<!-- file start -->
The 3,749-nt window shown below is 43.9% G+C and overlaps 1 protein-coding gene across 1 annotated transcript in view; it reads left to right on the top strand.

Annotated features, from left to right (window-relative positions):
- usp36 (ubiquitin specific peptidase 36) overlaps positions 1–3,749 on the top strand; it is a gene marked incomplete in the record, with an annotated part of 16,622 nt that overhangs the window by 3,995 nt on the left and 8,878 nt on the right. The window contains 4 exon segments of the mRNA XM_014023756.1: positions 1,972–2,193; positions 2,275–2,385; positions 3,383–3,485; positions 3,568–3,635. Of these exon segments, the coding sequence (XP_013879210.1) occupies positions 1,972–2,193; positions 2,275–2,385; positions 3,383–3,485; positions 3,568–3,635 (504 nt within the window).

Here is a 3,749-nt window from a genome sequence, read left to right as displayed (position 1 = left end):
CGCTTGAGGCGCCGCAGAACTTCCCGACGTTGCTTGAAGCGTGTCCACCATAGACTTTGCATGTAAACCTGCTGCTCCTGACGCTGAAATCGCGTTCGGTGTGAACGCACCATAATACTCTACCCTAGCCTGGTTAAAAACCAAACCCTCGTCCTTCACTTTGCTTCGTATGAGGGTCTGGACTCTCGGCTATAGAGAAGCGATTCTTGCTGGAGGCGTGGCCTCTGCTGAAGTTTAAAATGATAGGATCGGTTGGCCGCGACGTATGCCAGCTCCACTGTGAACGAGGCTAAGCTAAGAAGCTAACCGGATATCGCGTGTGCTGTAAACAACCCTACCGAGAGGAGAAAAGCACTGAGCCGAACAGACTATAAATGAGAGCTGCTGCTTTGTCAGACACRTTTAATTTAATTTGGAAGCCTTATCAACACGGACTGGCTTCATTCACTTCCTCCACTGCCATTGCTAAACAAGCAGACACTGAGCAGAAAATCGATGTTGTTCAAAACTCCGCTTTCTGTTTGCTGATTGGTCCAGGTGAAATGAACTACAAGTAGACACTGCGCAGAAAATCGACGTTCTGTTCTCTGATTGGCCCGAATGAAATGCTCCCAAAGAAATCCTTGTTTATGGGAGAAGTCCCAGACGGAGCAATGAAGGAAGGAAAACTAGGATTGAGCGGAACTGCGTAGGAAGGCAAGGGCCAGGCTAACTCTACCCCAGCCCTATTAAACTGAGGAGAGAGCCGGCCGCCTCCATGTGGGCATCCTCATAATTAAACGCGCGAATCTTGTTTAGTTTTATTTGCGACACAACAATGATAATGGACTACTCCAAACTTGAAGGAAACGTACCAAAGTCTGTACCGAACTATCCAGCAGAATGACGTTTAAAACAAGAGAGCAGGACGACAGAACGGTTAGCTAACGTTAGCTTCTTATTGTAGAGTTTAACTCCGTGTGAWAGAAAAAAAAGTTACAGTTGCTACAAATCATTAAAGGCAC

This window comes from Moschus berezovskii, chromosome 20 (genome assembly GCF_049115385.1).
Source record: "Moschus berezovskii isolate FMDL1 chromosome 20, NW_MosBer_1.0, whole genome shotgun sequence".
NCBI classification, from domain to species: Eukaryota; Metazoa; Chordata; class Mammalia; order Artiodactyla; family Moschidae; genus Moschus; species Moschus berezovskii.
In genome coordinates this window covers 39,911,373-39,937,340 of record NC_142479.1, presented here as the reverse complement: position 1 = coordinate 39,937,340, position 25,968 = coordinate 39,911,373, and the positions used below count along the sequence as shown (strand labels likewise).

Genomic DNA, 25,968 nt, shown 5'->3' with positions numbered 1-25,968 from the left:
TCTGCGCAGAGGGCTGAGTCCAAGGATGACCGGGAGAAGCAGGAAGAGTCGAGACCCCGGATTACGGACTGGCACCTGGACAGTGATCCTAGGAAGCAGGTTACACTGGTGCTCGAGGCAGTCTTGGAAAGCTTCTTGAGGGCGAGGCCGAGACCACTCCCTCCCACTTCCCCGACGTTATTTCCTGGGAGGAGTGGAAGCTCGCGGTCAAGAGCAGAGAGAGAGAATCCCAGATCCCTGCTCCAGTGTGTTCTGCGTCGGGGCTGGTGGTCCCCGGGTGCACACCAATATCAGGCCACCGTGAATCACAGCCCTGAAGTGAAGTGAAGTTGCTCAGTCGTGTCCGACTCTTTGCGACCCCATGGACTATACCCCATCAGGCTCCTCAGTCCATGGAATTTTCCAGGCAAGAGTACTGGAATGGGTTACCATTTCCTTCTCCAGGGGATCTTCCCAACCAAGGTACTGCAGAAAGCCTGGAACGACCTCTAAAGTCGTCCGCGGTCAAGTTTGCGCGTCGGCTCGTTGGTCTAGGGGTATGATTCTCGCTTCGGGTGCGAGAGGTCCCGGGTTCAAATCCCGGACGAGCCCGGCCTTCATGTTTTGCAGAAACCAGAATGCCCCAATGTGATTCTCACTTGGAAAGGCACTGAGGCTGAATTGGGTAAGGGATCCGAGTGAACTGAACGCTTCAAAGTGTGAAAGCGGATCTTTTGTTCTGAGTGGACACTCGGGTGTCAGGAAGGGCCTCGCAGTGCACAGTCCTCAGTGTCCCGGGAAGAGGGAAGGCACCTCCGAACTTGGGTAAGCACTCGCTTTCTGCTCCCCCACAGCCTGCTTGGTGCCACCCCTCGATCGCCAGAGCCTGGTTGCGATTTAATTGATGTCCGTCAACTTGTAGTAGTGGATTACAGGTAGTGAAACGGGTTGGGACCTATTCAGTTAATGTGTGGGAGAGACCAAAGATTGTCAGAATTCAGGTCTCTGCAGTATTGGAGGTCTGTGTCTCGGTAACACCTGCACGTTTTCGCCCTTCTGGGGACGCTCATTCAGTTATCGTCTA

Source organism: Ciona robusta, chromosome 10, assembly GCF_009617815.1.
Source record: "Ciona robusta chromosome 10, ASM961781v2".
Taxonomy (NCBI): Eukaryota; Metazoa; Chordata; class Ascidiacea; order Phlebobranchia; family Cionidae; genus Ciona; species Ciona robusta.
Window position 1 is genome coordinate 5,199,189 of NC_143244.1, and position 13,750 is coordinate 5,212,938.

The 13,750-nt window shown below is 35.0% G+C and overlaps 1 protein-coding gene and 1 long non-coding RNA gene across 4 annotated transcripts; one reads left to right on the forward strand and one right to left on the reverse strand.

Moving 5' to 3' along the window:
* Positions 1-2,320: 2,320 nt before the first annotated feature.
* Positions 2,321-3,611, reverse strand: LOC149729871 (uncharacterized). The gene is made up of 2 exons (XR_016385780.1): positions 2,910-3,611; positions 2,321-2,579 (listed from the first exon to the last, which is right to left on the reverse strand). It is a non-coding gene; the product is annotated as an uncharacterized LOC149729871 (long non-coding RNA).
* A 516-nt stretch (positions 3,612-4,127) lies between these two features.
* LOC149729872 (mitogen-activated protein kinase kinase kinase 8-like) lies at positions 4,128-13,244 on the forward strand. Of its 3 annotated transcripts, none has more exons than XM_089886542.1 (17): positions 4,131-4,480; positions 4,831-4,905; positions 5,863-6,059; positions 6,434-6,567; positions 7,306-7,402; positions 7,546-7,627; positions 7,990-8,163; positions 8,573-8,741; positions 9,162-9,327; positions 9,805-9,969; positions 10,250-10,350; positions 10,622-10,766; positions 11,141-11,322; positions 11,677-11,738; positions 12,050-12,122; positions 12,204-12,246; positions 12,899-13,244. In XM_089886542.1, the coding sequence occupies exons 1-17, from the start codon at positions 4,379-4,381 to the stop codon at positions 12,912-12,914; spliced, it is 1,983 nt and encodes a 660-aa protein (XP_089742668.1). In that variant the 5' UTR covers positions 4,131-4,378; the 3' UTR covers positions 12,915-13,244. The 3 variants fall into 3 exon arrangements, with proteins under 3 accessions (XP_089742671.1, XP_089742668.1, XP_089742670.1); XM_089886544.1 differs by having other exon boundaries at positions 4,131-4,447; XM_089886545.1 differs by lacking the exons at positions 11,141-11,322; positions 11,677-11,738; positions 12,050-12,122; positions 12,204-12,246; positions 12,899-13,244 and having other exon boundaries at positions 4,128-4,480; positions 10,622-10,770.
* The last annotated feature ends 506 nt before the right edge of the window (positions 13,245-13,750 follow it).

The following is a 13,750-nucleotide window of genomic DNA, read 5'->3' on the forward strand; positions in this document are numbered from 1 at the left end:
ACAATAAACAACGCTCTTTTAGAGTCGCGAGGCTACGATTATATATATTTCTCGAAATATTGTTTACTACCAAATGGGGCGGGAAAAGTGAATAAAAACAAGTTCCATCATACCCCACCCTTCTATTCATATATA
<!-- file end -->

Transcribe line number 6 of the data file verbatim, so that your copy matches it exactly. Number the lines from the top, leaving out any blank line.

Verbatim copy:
This window comes from Moschus berezovskii, chromosome 20 (genome assembly GCF_049115385.1).